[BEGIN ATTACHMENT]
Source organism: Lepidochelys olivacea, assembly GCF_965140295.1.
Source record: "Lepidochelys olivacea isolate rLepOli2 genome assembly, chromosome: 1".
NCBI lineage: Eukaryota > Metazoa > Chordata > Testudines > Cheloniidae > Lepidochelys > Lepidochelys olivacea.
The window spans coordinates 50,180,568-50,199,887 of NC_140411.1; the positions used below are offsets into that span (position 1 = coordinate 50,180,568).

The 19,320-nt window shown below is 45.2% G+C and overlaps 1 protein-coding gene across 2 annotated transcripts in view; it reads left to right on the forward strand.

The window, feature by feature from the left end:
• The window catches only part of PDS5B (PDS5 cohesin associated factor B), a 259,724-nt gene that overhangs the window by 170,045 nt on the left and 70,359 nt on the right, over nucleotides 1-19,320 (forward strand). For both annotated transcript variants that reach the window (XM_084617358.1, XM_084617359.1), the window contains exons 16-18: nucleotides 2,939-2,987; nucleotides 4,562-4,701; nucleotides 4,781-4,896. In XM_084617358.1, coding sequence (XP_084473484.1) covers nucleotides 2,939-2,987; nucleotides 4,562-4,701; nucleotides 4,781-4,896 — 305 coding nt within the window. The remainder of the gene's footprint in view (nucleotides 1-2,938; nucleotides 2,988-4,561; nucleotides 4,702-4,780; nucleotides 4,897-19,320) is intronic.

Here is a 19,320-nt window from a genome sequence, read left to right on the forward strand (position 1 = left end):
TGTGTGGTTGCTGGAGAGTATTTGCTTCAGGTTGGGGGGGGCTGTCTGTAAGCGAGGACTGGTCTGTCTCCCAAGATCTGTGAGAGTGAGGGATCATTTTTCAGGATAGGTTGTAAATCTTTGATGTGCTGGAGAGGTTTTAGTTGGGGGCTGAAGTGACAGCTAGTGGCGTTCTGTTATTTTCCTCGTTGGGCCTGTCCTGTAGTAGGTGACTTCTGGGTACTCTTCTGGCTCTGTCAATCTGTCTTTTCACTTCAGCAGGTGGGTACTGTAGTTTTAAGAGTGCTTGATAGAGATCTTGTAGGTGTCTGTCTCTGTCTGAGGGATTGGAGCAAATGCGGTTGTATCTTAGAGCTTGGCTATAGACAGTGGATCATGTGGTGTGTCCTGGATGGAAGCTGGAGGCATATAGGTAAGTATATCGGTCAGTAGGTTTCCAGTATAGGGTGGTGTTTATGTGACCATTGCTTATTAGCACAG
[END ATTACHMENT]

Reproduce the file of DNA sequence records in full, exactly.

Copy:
Source organism: Lepidochelys olivacea, assembly GCF_965140295.1.
Source record: "Lepidochelys olivacea isolate rLepOli2 genome assembly, chromosome: 1".
NCBI lineage: Eukaryota > Metazoa > Chordata > Testudines > Cheloniidae > Lepidochelys > Lepidochelys olivacea.
The window spans coordinates 50,180,568-50,199,887 of NC_140411.1; the positions used below are offsets into that span (position 1 = coordinate 50,180,568).

The 19,320-nt window shown below is 45.2% G+C and overlaps 1 protein-coding gene across 2 annotated transcripts in view; it reads left to right on the forward strand.

The window, feature by feature from the left end:
• The window catches only part of PDS5B (PDS5 cohesin associated factor B), a 259,724-nt gene that overhangs the window by 170,045 nt on the left and 70,359 nt on the right, over nucleotides 1-19,320 (forward strand). For both annotated transcript variants that reach the window (XM_084617358.1, XM_084617359.1), the window contains exons 16-18: nucleotides 2,939-2,987; nucleotides 4,562-4,701; nucleotides 4,781-4,896. In XM_084617358.1, coding sequence (XP_084473484.1) covers nucleotides 2,939-2,987; nucleotides 4,562-4,701; nucleotides 4,781-4,896 — 305 coding nt within the window. The remainder of the gene's footprint in view (nucleotides 1-2,938; nucleotides 2,988-4,561; nucleotides 4,702-4,780; nucleotides 4,897-19,320) is intronic.

Here is a 19,320-nt window from a genome sequence, read left to right on the forward strand (position 1 = left end):
TGTGTGGTTGCTGGAGAGTATTTGCTTCAGGTTGGGGGGGGCTGTCTGTAAGCGAGGACTGGTCTGTCTCCCAAGATCTGTGAGAGTGAGGGATCATTTTTCAGGATAGGTTGTAAATCTTTGATGTGCTGGAGAGGTTTTAGTTGGGGGCTGAAGTGACAGCTAGTGGCGTTCTGTTATTTTCCTCGTTGGGCCTGTCCTGTAGTAGGTGACTTCTGGGTACTCTTCTGGCTCTGTCAATCTGTCTTTTCACTTCAGCAGGTGGGTACTGTAGTTTTAAGAGTGCTTGATAGAGATCTTGTAGGTGTCTGTCTCTGTCTGAGGGATTGGAGCAAATGCGGTTGTATCTTAGAGCTTGGCTATAGACAGTGGATCATGTGGTGTGTCCTGGATGGAAGCTGGAGGCATATAGGTAAGTATATCGGTCAGTAGGTTTCCAGTATAGGGTGGTGTTTATGTGACCATTGCTTATTAGCACAG